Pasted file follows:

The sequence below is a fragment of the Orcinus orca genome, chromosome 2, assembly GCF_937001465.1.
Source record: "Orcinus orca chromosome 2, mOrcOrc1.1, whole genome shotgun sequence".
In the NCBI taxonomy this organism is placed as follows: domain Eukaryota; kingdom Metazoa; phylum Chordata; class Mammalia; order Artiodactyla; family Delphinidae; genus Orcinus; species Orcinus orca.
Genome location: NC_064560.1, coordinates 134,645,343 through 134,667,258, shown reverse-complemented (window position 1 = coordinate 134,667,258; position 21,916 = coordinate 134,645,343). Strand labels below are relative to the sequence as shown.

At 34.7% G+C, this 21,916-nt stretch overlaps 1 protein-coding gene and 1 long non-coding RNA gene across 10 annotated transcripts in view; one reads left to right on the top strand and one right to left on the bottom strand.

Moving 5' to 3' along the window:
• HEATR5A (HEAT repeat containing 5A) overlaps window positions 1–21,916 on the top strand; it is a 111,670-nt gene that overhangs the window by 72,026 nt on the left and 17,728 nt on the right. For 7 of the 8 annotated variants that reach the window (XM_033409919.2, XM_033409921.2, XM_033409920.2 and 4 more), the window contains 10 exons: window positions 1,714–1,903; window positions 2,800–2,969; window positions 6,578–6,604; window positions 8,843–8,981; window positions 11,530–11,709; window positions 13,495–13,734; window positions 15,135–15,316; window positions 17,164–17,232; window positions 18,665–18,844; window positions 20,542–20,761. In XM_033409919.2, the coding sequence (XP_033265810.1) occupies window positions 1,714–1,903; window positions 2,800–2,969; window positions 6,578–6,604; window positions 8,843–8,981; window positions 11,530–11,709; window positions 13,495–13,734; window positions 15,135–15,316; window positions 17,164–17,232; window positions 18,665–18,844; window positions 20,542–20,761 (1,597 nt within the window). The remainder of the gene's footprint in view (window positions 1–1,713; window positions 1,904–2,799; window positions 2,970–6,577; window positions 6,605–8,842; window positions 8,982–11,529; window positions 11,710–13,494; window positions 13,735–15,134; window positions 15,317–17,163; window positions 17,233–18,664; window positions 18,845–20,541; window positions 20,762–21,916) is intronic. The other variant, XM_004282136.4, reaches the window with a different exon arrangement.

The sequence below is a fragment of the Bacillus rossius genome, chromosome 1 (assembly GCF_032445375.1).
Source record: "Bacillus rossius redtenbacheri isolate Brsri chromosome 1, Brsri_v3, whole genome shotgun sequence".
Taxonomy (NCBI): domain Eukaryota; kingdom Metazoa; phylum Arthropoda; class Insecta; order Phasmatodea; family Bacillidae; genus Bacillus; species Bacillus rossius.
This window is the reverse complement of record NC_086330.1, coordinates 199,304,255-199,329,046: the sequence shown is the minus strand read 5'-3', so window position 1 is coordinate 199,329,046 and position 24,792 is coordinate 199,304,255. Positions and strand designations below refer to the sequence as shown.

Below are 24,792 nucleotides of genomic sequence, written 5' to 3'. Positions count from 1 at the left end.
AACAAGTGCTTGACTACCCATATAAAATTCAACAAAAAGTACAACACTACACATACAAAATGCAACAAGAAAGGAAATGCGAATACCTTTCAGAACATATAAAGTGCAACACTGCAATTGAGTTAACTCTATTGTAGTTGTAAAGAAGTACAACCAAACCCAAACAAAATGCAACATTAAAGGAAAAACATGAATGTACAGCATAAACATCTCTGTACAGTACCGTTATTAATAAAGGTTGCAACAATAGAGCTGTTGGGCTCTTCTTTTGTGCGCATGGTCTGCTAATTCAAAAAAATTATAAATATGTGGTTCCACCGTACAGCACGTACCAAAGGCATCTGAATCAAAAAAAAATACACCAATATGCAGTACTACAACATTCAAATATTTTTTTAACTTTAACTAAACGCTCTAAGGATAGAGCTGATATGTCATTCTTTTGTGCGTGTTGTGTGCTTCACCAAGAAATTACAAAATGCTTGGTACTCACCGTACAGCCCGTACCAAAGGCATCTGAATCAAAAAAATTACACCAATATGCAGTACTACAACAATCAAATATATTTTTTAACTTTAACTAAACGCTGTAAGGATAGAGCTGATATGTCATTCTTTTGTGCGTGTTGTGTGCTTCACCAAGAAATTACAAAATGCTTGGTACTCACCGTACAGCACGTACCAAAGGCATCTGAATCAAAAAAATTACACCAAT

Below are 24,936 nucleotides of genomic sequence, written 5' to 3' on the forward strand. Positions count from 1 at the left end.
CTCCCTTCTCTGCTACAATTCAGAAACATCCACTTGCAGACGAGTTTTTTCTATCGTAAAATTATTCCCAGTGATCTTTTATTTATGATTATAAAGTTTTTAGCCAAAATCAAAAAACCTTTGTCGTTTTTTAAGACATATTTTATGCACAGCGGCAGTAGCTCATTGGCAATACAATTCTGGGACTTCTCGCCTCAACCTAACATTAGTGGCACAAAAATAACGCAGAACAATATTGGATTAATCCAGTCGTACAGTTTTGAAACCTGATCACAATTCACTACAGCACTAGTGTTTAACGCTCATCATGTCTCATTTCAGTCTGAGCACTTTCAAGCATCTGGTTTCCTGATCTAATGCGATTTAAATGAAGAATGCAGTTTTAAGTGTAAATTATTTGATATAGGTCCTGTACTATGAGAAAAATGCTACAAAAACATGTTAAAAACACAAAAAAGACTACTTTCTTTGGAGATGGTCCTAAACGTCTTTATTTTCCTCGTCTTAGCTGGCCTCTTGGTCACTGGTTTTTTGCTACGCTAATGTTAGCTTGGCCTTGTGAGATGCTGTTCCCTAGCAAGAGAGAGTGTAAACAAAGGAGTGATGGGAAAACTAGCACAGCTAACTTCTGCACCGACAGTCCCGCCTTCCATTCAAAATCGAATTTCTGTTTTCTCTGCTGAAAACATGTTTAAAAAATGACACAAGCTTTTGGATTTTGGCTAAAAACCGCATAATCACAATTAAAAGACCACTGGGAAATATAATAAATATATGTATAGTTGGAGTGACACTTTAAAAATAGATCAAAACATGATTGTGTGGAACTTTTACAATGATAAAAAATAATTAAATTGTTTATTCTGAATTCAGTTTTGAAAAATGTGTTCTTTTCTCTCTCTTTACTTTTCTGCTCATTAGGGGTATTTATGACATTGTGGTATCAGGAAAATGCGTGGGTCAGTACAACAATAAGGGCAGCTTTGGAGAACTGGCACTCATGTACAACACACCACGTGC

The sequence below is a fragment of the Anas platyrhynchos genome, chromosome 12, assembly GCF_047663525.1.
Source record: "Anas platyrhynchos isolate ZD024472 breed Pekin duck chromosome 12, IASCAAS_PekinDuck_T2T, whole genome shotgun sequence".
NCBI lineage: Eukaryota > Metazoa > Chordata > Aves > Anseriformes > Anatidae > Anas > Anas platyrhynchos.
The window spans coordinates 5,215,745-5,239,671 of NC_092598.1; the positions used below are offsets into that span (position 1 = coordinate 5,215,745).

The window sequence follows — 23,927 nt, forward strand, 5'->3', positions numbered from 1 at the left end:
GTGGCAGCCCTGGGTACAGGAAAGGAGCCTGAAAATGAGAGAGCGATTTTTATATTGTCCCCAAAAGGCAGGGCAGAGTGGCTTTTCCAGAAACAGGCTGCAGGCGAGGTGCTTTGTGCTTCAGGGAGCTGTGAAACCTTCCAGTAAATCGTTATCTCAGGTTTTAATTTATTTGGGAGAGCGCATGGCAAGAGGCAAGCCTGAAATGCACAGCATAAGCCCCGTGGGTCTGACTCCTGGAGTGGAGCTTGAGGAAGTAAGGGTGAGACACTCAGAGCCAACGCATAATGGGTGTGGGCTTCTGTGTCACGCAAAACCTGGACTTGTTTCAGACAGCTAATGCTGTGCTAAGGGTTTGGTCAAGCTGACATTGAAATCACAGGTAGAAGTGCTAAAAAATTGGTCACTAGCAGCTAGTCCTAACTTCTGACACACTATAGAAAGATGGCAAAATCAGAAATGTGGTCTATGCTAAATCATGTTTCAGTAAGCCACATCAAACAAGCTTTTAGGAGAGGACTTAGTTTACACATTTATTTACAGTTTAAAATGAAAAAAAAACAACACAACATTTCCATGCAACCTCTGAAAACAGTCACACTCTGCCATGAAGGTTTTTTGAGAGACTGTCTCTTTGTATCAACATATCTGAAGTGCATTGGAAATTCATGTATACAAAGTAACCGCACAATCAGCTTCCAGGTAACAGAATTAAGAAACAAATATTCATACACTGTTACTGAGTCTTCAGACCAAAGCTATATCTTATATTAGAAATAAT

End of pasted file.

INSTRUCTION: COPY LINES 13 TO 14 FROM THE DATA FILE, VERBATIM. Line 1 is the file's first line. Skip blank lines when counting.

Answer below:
AACAAGTGCTTGACTACCCATATAAAATTCAACAAAAAGTACAACACTACACATACAAAATGCAACAAGAAAGGAAATGCGAATACCTTTCAGAACATATAAAGTGCAACACTGCAATTGAGTTAACTCTATTGTAGTTGTAAAGAAGTACAACCAAACCCAAACAAAATGCAACATTAAAGGAAAAACATGAATGTACAGCATAAACATCTCTGTACAGTACCGTTATTAATAAAGGTTGCAACAATAGAGCTGTTGGGCTCTTCTTTTGTGCGCATGGTCTGCTAATTCAAAAAAATTATAAATATGTGGTTCCACCGTACAGCACGTACCAAAGGCATCTGAATCAAAAAAAAATACACCAATATGCAGTACTACAACATTCAAATATTTTTTTAACTTTAACTAAACGCTCTAAGGATAGAGCTGATATGTCATTCTTTTGTGCGTGTTGTGTGCTTCACCAAGAAATTACAAAATGCTTGGTACTCACCGTACAGCCCGTACCAAAGGCATCTGAATCAAAAAAATTACACCAATATGCAGTACTACAACAATCAAATATATTTTTTAACTTTAACTAAACGCTGTAAGGATAGAGCTGATATGTCATTCTTTTGTGCGTGTTGTGTGCTTCACCAAGAAATTACAAAATGCTTGGTACTCACCGTACAGCACGTACCAAAGGCATCTGAATCAAAAAAATTACACCAAT

Below are 24,936 nucleotides of genomic sequence, written 5' to 3' on the forward strand. Positions count from 1 at the left end.